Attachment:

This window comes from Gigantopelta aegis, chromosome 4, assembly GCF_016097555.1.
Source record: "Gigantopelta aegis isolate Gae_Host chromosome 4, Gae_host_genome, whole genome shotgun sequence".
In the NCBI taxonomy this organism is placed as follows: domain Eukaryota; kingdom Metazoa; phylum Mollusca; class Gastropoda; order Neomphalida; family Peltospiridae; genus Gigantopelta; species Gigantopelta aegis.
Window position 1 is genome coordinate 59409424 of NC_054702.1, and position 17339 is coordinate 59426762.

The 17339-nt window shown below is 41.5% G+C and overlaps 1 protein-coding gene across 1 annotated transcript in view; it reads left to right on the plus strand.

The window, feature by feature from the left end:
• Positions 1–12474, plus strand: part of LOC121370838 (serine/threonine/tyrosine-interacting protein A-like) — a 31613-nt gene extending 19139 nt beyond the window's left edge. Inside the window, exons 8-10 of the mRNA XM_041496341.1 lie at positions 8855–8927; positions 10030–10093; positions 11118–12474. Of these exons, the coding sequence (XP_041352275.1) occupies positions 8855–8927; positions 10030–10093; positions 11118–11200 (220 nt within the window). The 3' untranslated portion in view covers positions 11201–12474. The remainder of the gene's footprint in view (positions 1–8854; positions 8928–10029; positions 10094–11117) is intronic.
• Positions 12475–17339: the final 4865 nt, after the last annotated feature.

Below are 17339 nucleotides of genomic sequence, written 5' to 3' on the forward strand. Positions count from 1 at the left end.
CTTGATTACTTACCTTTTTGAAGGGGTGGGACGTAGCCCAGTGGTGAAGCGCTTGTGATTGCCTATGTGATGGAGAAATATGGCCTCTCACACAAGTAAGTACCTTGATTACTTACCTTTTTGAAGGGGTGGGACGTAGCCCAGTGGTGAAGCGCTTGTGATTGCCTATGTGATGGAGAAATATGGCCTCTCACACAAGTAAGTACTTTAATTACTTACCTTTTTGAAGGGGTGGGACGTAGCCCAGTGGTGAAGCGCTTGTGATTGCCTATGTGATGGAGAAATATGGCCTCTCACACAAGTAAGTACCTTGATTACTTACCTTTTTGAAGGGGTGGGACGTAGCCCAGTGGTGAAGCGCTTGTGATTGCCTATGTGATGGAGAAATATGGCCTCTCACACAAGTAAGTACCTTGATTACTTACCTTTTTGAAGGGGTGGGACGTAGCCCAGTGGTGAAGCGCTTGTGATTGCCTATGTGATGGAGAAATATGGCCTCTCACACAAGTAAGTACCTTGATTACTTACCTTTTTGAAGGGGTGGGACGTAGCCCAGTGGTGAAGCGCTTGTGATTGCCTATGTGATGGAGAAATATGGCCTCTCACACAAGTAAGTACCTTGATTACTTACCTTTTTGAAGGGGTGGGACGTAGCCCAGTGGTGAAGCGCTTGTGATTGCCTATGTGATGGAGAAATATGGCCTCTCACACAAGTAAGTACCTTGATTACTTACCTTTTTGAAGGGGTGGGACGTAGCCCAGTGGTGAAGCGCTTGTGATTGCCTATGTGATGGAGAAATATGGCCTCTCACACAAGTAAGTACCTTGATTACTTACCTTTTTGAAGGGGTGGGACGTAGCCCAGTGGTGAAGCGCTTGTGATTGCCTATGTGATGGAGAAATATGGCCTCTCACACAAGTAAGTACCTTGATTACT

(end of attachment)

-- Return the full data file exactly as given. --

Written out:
This window comes from Gigantopelta aegis, chromosome 4, assembly GCF_016097555.1.
Source record: "Gigantopelta aegis isolate Gae_Host chromosome 4, Gae_host_genome, whole genome shotgun sequence".
In the NCBI taxonomy this organism is placed as follows: domain Eukaryota; kingdom Metazoa; phylum Mollusca; class Gastropoda; order Neomphalida; family Peltospiridae; genus Gigantopelta; species Gigantopelta aegis.
Window position 1 is genome coordinate 59409424 of NC_054702.1, and position 17339 is coordinate 59426762.

The 17339-nt window shown below is 41.5% G+C and overlaps 1 protein-coding gene across 1 annotated transcript in view; it reads left to right on the plus strand.

The window, feature by feature from the left end:
• Positions 1–12474, plus strand: part of LOC121370838 (serine/threonine/tyrosine-interacting protein A-like) — a 31613-nt gene extending 19139 nt beyond the window's left edge. Inside the window, exons 8-10 of the mRNA XM_041496341.1 lie at positions 8855–8927; positions 10030–10093; positions 11118–12474. Of these exons, the coding sequence (XP_041352275.1) occupies positions 8855–8927; positions 10030–10093; positions 11118–11200 (220 nt within the window). The 3' untranslated portion in view covers positions 11201–12474. The remainder of the gene's footprint in view (positions 1–8854; positions 8928–10029; positions 10094–11117) is intronic.
• Positions 12475–17339: the final 4865 nt, after the last annotated feature.

Below are 17339 nucleotides of genomic sequence, written 5' to 3' on the forward strand. Positions count from 1 at the left end.
CTTGATTACTTACCTTTTTGAAGGGGTGGGACGTAGCCCAGTGGTGAAGCGCTTGTGATTGCCTATGTGATGGAGAAATATGGCCTCTCACACAAGTAAGTACCTTGATTACTTACCTTTTTGAAGGGGTGGGACGTAGCCCAGTGGTGAAGCGCTTGTGATTGCCTATGTGATGGAGAAATATGGCCTCTCACACAAGTAAGTACTTTAATTACTTACCTTTTTGAAGGGGTGGGACGTAGCCCAGTGGTGAAGCGCTTGTGATTGCCTATGTGATGGAGAAATATGGCCTCTCACACAAGTAAGTACCTTGATTACTTACCTTTTTGAAGGGGTGGGACGTAGCCCAGTGGTGAAGCGCTTGTGATTGCCTATGTGATGGAGAAATATGGCCTCTCACACAAGTAAGTACCTTGATTACTTACCTTTTTGAAGGGGTGGGACGTAGCCCAGTGGTGAAGCGCTTGTGATTGCCTATGTGATGGAGAAATATGGCCTCTCACACAAGTAAGTACCTTGATTACTTACCTTTTTGAAGGGGTGGGACGTAGCCCAGTGGTGAAGCGCTTGTGATTGCCTATGTGATGGAGAAATATGGCCTCTCACACAAGTAAGTACCTTGATTACTTACCTTTTTGAAGGGGTGGGACGTAGCCCAGTGGTGAAGCGCTTGTGATTGCCTATGTGATGGAGAAATATGGCCTCTCACACAAGTAAGTACCTTGATTACTTACCTTTTTGAAGGGGTGGGACGTAGCCCAGTGGTGAAGCGCTTGTGATTGCCTATGTGATGGAGAAATATGGCCTCTCACACAAGTAAGTACCTTGATTACTTACCTTTTTGAAGGGGTGGGACGTAGCCCAGTGGTGAAGCGCTTGTGATTGCCTATGTGATGGAGAAATATGGCCTCTCACACAAGTAAGTACCTTGATTACT